The last 3 chapters of the Gospel of Mark, that which we have read today, are relatively unremarkable when it comes to the content of Jesus’ last days and its similarity to the other Gospels. Granted, Mark’s writing style and quick moving through it are certainly different than that of Matthew, Luke, or John, the same material and details are still covered in the Gospel of Mark. What I would like to discuss today is the unique and somewhat confusing ending of the book of Mark, and some of the issues surrounding the “additions” that were placed after Mark 16:8.
Before we do this, though, there is a very unique and obscure passage at the end of Mark 14, after Jesus is arrested we read these two verses about a “young man” who runs away naked after the officials try to arrest him with Jesus. Considerable work has been done to ascertain the truth behind this person, who he was and why he was there. While I think that this is an intriguing line of thought to follow, I think that focusing on him and trying to figure out if he was one of the disciples or anything of the sort is really missing the point of the passage. Some have even tried to link him to the “young man” of Mark 16:5 who was sitting in the tomb after the stone was rolled away. I think it would be foolish to say that these people are one in the same, especially considering the accounts of the other Gospels that say that it was an Angel of the Lord that rolled back the stone. Arguments have been made for this idea simply by the fact that they use the same words to describe both characters. This is a weak argument at best as the descriptor of “young man” applies in many different situations. In any case, whether or not they are the same person, I think that when we look at Hebrew culture of the day we see a much greater purpose for the story of the young man running away naked. Jesus has recently told His disciples that they would all fall away from Him, a comment that they vehemently denied themselves. Yet, when Jesus was arrested, they all did fall away even to the point of shame. See, in the Hebrew culture, to show one’s nakedness was a source of great shame. I think, perhaps among other things, Mark is trying to convey the truth of the deep denial and rejection that set in with Jesus disciples, accompanying their fears as He was arrested. They were truly exposed, their weaknesses laid out before the Lord.
The other really interesting thing that is presented to us here at the end of Mark is how he ends his writing. The young man, assumed to be the angel of Matthew 28, says to them, “Do not be alarmed. You seek Jesus of Nazareth, who was crucified. He has risen; he is not here. See the place where they laid him. 7 But go, tell his disciples and Peter that he is going before you to Galilee. There you will see him, just as he told you.” So what do they do? “They went out and fled from the tomb, for trembling and astonishment had seized them, and they said nothing to anyone, for they were afraid.” The End.
What an ending right? The most monumental, reality changing event in the history of the cosmos has just happened and no body tells anyone about it because they are afraid. This actually fits in with the motif that has been created around this fleeing young man that we just talked about. No one says anything, they just run away. Now, there seems to be more to the story here as there have been additions that were added to the book later. Whether or not they were added by Mark, or others along the way, they have made it in the canonical Bible which means they are of some significance. They all, with the exception of the last few verses, carry with them the same theme of doubt and disbelief, a particular interpretation of the post resurrection disciples’ reaction to all these events. Then Jesus shows up to all of them and rebukes them for their lack of belief and sends them out with power and authority.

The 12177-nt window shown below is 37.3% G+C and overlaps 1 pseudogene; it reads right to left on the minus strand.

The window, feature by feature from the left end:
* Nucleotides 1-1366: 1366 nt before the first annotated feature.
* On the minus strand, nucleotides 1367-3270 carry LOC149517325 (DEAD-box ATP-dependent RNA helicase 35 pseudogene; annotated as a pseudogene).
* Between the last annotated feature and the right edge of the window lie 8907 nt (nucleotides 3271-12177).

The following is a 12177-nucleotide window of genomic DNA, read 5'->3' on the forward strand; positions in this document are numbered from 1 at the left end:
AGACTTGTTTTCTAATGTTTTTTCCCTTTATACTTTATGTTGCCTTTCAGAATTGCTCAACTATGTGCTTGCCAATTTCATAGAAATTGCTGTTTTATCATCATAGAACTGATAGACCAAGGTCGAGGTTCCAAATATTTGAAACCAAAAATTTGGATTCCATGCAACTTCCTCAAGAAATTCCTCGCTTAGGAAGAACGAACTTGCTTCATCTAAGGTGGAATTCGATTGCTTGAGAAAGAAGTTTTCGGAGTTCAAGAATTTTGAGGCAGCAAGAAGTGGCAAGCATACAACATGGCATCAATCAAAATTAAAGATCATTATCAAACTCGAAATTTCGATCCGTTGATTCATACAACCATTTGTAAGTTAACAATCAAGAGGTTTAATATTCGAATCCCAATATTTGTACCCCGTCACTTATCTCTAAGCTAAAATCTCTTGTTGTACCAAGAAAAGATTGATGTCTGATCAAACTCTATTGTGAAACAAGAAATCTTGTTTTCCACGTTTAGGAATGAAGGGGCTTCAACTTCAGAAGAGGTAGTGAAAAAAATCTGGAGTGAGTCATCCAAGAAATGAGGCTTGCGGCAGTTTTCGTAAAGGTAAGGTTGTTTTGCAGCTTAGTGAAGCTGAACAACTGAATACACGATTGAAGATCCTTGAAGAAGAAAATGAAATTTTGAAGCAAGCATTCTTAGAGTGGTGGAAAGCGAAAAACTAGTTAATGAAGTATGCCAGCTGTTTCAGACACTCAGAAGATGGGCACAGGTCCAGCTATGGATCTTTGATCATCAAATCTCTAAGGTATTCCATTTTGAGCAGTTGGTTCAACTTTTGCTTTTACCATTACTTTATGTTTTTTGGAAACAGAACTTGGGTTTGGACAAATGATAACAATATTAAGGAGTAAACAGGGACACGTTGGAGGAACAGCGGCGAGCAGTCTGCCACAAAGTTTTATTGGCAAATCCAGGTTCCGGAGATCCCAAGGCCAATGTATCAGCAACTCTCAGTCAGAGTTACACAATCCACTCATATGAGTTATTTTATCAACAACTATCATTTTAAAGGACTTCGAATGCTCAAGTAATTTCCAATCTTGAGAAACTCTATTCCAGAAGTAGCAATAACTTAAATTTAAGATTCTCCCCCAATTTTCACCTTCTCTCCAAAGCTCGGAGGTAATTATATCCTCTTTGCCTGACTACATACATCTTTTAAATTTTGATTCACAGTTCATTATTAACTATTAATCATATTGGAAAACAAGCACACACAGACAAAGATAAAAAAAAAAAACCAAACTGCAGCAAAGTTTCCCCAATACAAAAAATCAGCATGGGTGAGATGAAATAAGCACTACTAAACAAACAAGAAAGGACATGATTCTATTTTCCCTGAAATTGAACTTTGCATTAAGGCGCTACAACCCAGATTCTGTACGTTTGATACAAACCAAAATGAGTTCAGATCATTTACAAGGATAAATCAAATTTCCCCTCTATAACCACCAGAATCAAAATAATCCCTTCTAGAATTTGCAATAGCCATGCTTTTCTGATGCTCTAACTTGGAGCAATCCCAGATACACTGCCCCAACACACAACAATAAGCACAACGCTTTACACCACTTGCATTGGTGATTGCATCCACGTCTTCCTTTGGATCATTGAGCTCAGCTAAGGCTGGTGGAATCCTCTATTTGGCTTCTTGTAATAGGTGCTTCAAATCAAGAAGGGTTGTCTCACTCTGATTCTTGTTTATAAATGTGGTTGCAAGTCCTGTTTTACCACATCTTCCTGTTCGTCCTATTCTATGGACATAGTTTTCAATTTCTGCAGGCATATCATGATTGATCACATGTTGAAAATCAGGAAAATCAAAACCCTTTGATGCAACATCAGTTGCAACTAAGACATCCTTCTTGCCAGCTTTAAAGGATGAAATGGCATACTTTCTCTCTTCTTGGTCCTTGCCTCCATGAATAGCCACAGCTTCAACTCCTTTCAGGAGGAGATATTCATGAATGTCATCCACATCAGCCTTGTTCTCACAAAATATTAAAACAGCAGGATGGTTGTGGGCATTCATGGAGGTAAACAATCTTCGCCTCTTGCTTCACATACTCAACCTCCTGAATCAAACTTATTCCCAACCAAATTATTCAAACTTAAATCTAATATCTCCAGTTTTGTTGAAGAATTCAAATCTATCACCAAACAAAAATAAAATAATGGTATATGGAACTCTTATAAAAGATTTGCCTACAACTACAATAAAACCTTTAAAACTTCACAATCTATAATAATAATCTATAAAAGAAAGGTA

I think that a focus on Mark’s audience here makes a big difference in these passages. Remember that Mark is writing to a Gentile audience, likely Christians in Rome that are under great persecution. Mark has just laid out for them the whole of Jesus’ life, death, and resurrection, and then ended it by saying, “everyone was afraid, no one said anything, and no one believed.” I wonder if this isn’t Mark’s particular way of pointing out the Roman Christians’ own reaction to the persecution that they were facing. If we think of it in this way, I would suggest that not only do these obscure passages make sense but so too does the end of Mark and the few additions (written by whomever they were written by) make sense. Our tendency is to fall away when we are faced with trials and persecution. We cannot rely on our own strength. We would even give in to being shamed by our own actions out of fear. It isn’t until Christ shows us to strengthen us that we have the strength and courage to move outside of ourselves and tell the good news of the Gospel in the face of all resistance. May we too find strength from this message, and hope as we ourselves are a light for the nations.
- Mark’s Last Supper vs. John’s Last Supper (cudderisbackk.wordpress.com)
- Characters in the Gospel of Mark (patienttrust.wordpress.com)
- Blog Assignment #6 (mbueltel.wordpress.com)
- He Left the Linen Cloth And Ran Away Naked (xulonjam.wordpress.com)
- Our Allegiance (ericanna.wordpress.com)
- Ministry Sacrifice? (comeochurch.com)
- Mark 16 (whiteinchconnect.wordpress.com)
- Is God Confirming Your Words? (aneaglesnest.wordpress.com)
- Jesus’ command to share the Gospel (ronstott.wordpress.com)